Kimball's Twin Peak; Tinseltown; Tiffany Square; Academy Station 6


Brokedown Palace (PG-13)

Alice (Claire Danes) and Darlene (Kate Beckinsale) are buddies who take a quick jaunt to Thailand to celebrate their high school graduation. While in Bangkok, they meet a charming Australian who seduces Darlene and offers to fly them both to Hong Kong for two days. However, the romantic weekend plans turn into 30-year prison sentences for drug smuggling when Thai officials find Alice's backpack stuffed with heroin. The film's most egregious sloth is the use of tired stereotypes rather than real characterization. Despite these serious shortfalls, Danes and Beckinsdale do their level best acting off a flat script, the setting is moderately enticing, and the story manages to promote just enough interest to keep you from falling off your chair. -- AL

Chapel Hills


Deep Blue Sea (R)

Deep Blue Sea is a curious hybrid of the mad scientist flicks of the '50s and '60s and the high-tech horrors that started back in the '70s with Jaws. Updated for savvy '90s audiences, the mad scientist is now a woman, the devoted assistant is a hunky guy, and the script keeps us guessing who will be devoured next by the 45-foot-long, brain-enhanced shark created in an undersea lab. Saffron Burrows as the mad scientist is annoyingly beautiful and composed. The audience actually roots for her to be eaten. Despite its overwhelming incredibility, Deep Blue Sea does what it sets out to do: bolts the audience out of their seats with high-pitched action and sends them home to shark nightmares. -- KCE

Chapel Hills; Tinseltown


The General's Daughter (R)

Somewhere in the heart of this overwrought film lies a cogent mystery. John Travolta, with a terrible cornpone accent, is warrant officer Paul Brenner, hired by the Army to investigate the death of gorgeous Captain Elisabeth Campbell (Leslie Stefanson), found naked and dead on a creepy-looking far corner of the base. Madeline Stowe is throwaway sidekick and former lover Sarah Sunhill. Scummy, sullen army-type suspects with quick tempers come crawling out of the woodwork like fire ants to raise our level of suspicion. Strong performances can't pierce through the murky layers of swamp water that flood this film. The General's Daughter thinks it raises issues about women in the military, and pretends to offer insight into the military culture, but trashes it instead. -- KCE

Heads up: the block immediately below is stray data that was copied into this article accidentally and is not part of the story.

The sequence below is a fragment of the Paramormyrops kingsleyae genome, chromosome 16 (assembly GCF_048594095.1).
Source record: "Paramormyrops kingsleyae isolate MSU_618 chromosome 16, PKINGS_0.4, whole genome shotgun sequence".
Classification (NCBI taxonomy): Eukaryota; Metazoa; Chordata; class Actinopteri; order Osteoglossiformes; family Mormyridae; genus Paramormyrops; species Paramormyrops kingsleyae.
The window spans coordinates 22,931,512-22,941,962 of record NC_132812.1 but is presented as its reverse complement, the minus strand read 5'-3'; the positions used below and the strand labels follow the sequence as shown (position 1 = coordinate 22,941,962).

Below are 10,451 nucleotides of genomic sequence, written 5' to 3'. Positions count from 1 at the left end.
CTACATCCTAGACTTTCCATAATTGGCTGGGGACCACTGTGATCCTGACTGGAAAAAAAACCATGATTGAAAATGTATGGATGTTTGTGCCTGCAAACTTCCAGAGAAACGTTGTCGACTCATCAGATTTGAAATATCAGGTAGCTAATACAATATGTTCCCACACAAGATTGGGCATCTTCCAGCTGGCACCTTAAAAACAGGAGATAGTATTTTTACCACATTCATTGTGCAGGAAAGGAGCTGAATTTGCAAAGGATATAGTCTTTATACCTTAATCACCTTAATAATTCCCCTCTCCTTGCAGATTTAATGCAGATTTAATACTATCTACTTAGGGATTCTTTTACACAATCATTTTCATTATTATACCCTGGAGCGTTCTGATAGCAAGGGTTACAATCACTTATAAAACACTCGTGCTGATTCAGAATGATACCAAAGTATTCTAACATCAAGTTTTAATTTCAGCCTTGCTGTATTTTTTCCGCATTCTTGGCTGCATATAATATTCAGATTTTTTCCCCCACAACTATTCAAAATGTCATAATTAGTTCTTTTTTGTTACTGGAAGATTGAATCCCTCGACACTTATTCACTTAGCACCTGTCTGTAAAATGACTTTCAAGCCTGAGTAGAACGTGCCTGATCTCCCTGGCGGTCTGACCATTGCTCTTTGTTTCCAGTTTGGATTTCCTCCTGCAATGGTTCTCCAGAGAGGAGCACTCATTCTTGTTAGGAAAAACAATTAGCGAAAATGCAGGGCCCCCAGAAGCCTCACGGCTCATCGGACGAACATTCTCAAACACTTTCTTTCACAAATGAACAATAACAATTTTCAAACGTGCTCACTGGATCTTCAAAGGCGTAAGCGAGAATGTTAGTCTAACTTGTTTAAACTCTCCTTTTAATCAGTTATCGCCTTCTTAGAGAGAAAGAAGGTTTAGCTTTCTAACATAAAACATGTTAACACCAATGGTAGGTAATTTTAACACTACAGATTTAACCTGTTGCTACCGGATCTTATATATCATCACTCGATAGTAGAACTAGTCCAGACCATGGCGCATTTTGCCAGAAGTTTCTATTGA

Chapel Hills


The Haunting (PG-13)

Director Jan De Bont's The Haunting has little of the subtle scariness and mystery of the 1960s film version, and even less of the essence of Shirley Jackson's book, The Haunting of Hill House. What it does have, however, is one kickass haunted mansion, complete with gargoyles, a fireplace that looks like the jaws of hell, a fountain that spews blood and various other orgasmic architectural delights. Ridiculous in its brazen excess, just think of The Haunting as a two-hour gothic-mansion tour gone awry, and enjoy the view. -- KCE

Carmike 10; Tinseltown


*The Matrix (R)

Keanu Reeves is Neo, a reclusive computer hacker, nagged by the feeling he doesn't fit in, that something is wrong with the world. When Neo is united with Morpheus (Laurence Fishburne), a mysterious figure considered by federal agents of the U.S. (ca. 1999) to be 'the most dangerous man alive,' he learns of the Matrix, a computer-generated dream world that disguises the lost world of the 20th century. Morpheus and his band of outcasts are among the few pure humans remaining in what is actually the year 2199, and together they are attempting to disband the Matrix and liberate the citizens of Zion, the last purely human outpost in the galaxy. The real star of The Matrix is the choreographed fighting in the style of traditional kung fu. Utilizing digital enhancement, wire-stunt work and classic martial arts, the hand-to-hand battles are riveting. Excessive gun play is the only thing that mars the film. -- KCE